Refuge is a word that I have repeated hundreds of times. It is a word that is part of a Buddhist mantra I have said almost daily for years.
However, without knowing the power a word holds, we can overlook the peace it might provide for us. We can also be blind to the state or place that word is meant to invoke for us to rest in.
What I have learned in working with this word is that refuge is also a commitment. It is a dedication to making the continual choice to find solace in this very moment, rather than in the next one that might follow. In my Buddhist practice, we try to be present with ourselves and our lives as they are—and to use our current state of being to wake ourselves up. What this means is that when we use the word “refuge” in Buddhism, we are choosing to find refuge in each thing that we do.
Refuge is not a destination; it becomes a way of being.
As humans, it seems only natural that we look for comfort and safety outside of ourselves. Our culture, and even our biology, is designed to seek comfort from our exterior circumstances and stimuli. It seems also that our nature to always look for more and more of what might feel good, which is not something to criticize so much as become aware of—as often, by doing so, we devalue our current experience.
Many of us reach a point in the journey of our lives when we realize that nothing outside of ourselves creates lasting joy, peace, or love. We then awaken to the realization that because all exterior circumstances, people, and places are temporary, we must find a better solution for our own comfort and our refuge.
The reason I began practicing spirituality—and specifically Buddhist meditation—was that I was suffering greatly. I had tried many cures for what seemed to ail me, and not many of them stuck—or if they did, they were a band-aid solution to my pain. The pain I am speaking about is the simple suffering of being a human (and a highly sensitive one at that). The interesting thing is that often when the pain is inside of us, the medicine can be found there too.
When I first heard the word refuge at a Shambhala meditation center in my early twenties, my reaction to it was to pull away. The thought of surrendering myself and my pain to something by committing to it frightened me deeply. The refuge that was being referenced at this meditation was taking refuge in the three jewels, a major preliminary practice in Buddhism that is meant to support us on our path.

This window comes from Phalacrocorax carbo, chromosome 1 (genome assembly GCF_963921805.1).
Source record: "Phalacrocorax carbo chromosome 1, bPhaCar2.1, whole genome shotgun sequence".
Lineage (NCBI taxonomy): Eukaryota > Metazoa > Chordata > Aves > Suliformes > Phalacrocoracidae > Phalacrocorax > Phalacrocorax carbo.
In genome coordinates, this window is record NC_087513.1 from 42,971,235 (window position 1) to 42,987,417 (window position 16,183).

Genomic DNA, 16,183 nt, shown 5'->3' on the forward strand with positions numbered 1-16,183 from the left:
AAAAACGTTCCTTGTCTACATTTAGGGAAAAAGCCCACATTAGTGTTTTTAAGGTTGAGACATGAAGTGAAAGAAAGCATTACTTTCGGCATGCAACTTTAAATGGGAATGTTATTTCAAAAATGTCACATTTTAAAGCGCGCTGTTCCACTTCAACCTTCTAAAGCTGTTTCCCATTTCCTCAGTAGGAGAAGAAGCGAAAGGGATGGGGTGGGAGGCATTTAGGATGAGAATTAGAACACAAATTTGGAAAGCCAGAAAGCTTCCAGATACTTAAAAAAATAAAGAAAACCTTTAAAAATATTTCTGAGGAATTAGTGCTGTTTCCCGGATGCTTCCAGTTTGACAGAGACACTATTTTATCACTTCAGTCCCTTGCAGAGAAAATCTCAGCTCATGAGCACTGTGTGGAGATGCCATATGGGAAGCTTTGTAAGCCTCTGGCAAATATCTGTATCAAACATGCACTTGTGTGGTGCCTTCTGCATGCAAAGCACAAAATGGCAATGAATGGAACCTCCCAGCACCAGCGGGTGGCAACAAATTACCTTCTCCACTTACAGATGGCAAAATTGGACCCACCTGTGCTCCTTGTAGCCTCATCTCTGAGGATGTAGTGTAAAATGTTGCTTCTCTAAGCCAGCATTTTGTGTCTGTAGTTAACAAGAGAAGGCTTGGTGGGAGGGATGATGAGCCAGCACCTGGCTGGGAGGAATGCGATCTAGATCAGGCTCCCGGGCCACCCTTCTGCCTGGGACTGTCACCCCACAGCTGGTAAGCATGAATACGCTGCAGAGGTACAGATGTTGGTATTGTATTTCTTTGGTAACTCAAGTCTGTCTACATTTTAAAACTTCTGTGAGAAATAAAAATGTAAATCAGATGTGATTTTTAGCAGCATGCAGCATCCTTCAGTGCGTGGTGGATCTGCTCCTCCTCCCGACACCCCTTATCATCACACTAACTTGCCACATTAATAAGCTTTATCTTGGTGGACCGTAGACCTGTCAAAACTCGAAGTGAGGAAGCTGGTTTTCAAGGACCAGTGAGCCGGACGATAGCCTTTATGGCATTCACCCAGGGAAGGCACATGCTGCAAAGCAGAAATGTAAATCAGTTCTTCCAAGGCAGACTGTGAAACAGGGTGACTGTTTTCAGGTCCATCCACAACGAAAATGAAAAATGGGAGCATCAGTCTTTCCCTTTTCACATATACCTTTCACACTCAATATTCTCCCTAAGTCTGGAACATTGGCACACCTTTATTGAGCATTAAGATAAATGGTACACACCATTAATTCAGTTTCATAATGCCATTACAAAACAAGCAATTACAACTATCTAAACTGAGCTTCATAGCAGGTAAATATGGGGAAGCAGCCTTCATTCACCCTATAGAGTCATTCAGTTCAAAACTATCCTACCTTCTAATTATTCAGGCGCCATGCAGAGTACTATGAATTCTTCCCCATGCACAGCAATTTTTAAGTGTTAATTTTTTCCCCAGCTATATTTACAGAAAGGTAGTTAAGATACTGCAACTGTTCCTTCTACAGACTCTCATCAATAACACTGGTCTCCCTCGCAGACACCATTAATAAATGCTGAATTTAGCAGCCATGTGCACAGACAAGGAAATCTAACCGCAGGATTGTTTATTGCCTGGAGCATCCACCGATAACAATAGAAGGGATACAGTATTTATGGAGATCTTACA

The “Three Jewels” practice is at the heart of Buddhism, and it is what started me on my journey of wrestling with the notion of refuge. As the three jewels, we pledge to take refuge continually in both the Buddha, the dharma and the sangha. These three terms are described in a general sense as meaning truth, teachings, and community.
As I worked more and more with my own refuge vows, as with most things in Buddhism and the spiritual path in general, the meaning and impact of them grew and enriched my life. What I began to see was that the three jewels actually represented our human experience here fully.
What taking refuge also began to represent for me was that I had the personal ability to connect to comfort, guidance, and peace at every moment and in every aspect of my daily life. Refuge then became something of great value to me.
Refuge is not just a Buddhist practice. It is something that I believe we all need. No one is immune from suffering on this planet, and many of us carry around internal pain that we don’t know how to ease. Perhaps, becoming still and quiet for a moment, we all could find that place of sanctuary to live from.
On a recent retreat, I wrote this poem on refuge, dedicated to those of us who struggle with it:
Refuge is a practice.
Perhaps it is a movement of sweetness and breath and way of being too.
Refuge: it is also a choice.
Although we will spend years trying to find it elsewhere, rather than right here.
Refuge: we also all will need.
That safety and comfort of a home beyond home.
We wanderers and artists and lovers, we will find it—as will all of us—for it is what that yearning is always looking to receive.
Refuge: it is a place to trust as well.
So long we might seek to know it outside, but one day, we might ask if it may reside elsewhere.
So strive and grasp; we will work so hard to construct it.
Then, someday not too far in the future, we will realize the simplest of truths.
Refuge is something that was always meant to begin from within our own selves.
We still our bodies, instead of running.
And, we trust what crosses our path, instead of choosing another one.
We learn to believe in the strength within us that is indestructible.
Refuge has just always been waiting for us to claim it.
So, let’s get close to our self, the one that is right here, and cuddle up to that place that can’t be argued with anymore.
For refuge, we now have within.
And, it is refuge that is calling us home.
May we each realize that place of refuge—and may we repeatedly work with it until it makes sense to us what refuge can be. Outside circumstances will always alter our path; within us, though, is the place we might find lasting peace.
How to Find Refuge when the World feels like a Scary Place.
3 Buddhist go-to’s for the Shaky Days.
Author: Sarah Norrad
Image: Flickr/Benjamin Balázs
Editor: Yoli Ramazzina
Copy editor: Catherine Monkman
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